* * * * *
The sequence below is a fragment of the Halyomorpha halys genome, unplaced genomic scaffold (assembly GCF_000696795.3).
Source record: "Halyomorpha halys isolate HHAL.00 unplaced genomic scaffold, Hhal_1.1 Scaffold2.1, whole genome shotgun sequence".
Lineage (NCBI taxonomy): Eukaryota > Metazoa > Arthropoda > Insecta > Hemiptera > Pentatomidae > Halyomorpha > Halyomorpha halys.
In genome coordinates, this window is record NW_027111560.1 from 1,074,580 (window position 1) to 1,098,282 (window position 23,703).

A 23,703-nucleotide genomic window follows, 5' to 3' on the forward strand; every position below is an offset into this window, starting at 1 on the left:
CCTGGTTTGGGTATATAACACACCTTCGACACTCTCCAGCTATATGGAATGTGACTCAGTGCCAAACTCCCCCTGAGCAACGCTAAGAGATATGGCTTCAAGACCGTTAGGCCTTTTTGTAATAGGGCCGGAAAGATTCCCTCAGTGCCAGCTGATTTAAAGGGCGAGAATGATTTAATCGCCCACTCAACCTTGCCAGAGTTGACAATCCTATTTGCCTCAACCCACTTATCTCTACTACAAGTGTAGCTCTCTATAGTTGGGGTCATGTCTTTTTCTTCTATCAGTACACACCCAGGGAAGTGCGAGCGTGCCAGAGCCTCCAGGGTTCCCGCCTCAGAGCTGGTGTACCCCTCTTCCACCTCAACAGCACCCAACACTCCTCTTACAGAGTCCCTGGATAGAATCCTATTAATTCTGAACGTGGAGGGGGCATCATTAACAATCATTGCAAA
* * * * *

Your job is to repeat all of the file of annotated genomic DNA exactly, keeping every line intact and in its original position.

The sequence below is a fragment of the Halyomorpha halys genome, unplaced genomic scaffold (assembly GCF_000696795.3).
Source record: "Halyomorpha halys isolate HHAL.00 unplaced genomic scaffold, Hhal_1.1 Scaffold2.1, whole genome shotgun sequence".
Lineage (NCBI taxonomy): Eukaryota > Metazoa > Arthropoda > Insecta > Hemiptera > Pentatomidae > Halyomorpha > Halyomorpha halys.
In genome coordinates, this window is record NW_027111560.1 from 1,074,580 (window position 1) to 1,098,282 (window position 23,703).

A 23,703-nucleotide genomic window follows, 5' to 3' on the forward strand; every position below is an offset into this window, starting at 1 on the left:
CCTGGTTTGGGTATATAACACACCTTCGACACTCTCCAGCTATATGGAATGTGACTCAGTGCCAAACTCCCCCTGAGCAACGCTAAGAGATATGGCTTCAAGACCGTTAGGCCTTTTTGTAATAGGGCCGGAAAGATTCCCTCAGTGCCAGCTGATTTAAAGGGCGAGAATGATTTAATCGCCCACTCAACCTTGCCAGAGTTGACAATCCTATTTGCCTCAACCCACTTATCTCTACTACAAGTGTAGCTCTCTATAGTTGGGGTCATGTCTTTTTCTTCTATCAGTACACACCCAGGGAAGTGCGAGCGTGCCAGAGCCTCCAGGGTTCCCGCCTCAGAGCTGGTGTACCCCTCTTCCACCTCAACAGCACCCAACACTCCTCTTACAGAGTCCCTGGATAGAATCCTATTAATTCTGAACGTGGAGGGGGCATCATTAACAATCATTGCAAA